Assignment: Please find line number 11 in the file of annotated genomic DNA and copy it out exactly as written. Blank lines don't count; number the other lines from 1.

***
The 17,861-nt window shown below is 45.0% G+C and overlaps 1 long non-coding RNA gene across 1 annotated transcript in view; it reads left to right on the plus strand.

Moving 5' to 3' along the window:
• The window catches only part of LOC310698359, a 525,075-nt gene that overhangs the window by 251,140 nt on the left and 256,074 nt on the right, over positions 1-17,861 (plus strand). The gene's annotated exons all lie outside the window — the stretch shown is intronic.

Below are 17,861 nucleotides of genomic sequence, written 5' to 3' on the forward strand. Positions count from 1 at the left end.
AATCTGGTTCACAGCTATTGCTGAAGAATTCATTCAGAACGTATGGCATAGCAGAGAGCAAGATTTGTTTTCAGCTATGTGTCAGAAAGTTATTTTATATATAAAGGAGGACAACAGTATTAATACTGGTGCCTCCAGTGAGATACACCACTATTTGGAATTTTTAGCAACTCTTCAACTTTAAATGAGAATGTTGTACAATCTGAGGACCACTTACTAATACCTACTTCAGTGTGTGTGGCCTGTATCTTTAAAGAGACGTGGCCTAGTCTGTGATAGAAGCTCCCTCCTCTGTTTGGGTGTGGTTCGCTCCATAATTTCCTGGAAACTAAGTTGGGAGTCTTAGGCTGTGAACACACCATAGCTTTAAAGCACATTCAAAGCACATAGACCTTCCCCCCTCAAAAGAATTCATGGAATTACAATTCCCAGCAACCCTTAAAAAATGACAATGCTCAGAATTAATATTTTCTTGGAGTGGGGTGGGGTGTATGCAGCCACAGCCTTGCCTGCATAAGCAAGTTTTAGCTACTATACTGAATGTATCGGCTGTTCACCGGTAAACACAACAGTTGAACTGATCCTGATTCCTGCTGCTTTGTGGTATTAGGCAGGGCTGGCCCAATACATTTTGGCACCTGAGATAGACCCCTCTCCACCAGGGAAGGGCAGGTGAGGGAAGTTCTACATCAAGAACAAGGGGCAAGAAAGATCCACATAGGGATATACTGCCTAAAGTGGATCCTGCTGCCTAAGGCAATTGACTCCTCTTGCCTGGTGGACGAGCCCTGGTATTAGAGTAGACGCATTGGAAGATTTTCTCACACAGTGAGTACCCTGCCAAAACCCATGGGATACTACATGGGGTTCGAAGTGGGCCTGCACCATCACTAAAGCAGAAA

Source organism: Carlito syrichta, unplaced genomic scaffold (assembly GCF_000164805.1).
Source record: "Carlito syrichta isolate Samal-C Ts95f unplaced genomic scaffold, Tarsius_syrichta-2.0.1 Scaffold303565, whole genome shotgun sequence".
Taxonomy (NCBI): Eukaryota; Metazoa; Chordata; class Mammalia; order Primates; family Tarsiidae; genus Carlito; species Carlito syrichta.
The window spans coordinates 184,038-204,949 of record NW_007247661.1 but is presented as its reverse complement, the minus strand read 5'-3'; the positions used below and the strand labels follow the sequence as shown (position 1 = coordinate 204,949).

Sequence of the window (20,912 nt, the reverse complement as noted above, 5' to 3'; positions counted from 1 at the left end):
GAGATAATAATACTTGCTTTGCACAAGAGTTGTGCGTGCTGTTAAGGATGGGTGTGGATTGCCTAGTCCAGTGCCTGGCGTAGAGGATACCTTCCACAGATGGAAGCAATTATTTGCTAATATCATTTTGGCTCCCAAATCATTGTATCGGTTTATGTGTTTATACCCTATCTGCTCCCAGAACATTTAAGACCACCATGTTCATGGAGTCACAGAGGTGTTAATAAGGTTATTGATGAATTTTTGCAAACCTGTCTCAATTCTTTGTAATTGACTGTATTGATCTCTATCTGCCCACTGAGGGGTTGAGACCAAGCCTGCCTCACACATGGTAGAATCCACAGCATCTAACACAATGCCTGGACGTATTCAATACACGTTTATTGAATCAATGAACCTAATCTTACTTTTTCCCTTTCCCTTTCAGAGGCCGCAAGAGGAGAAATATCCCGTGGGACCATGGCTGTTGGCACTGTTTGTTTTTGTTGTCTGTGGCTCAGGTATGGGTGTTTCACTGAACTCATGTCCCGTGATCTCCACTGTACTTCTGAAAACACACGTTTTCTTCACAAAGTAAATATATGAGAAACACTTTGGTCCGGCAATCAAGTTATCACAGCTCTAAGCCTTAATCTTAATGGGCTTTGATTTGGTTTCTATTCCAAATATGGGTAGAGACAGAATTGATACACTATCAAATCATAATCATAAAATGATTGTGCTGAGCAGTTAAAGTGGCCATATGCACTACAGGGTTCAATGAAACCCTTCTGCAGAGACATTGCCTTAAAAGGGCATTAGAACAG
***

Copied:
GAGATAATAATACTTGCTTTGCACAAGAGTTGTGCGTGCTGTTAAGGATGGGTGTGGATTGCCTAGTCCAGTGCCTGGCGTAGAGGATACCTTCCACAGATGGAAGCAATTATTTGCTAATATCATTTTGGCTCCCAAATCATTGTATCGGTTTATGTGTTTATACCCTATCTGCTCCCAGAACATTTAAGACCACCATGTTCATGGAGTCACAGAGGTGTTAATAAGGTTATTGATGAATTTTTGCAAACCTGTCTCAATTCTTTGTAATTGACTGTATTGATCTCTATCTGCCCACTGAGGGGTTGAGACCAAGCCTGCCTCACACATGGTAGAATCCACAGCATCTAACACAATGCCTGGACGTATTCAATACACGTTTATTGAATCAATGAACCTAATCTTACTTTTTCCCTTTCCCTTTCAGAGGCCGCAAGAGGAGAAATATCCCGTGGGACCATGGCTGTTGGCACTGTTTGTTTTTGTTGTCTGTGGCTCAGGTATGGGTGTTTCACTGAACTCATGTCCCGTGATCTCCACTGTACTTCTGAAAACACACGTTTTCTTCACAAAGTAAATATATGAGAAACACTTTGGTCCGGCAATCAAGTTATCACAGCTCTAAGCCTTAATCTTAATGGGCTTTGATTTGGTTTCTATTCCAAATATGGGTAGAGACAGAATTGATACACTATCAAATCATAATCATAAAATGATTGTGCTGAGCAGTTAAAGTGGCCATATGCACTACAGGGTTCAATGAAACCCTTCTGCAGAGACATTGCCTTAAAAGGGCATTAGAACAG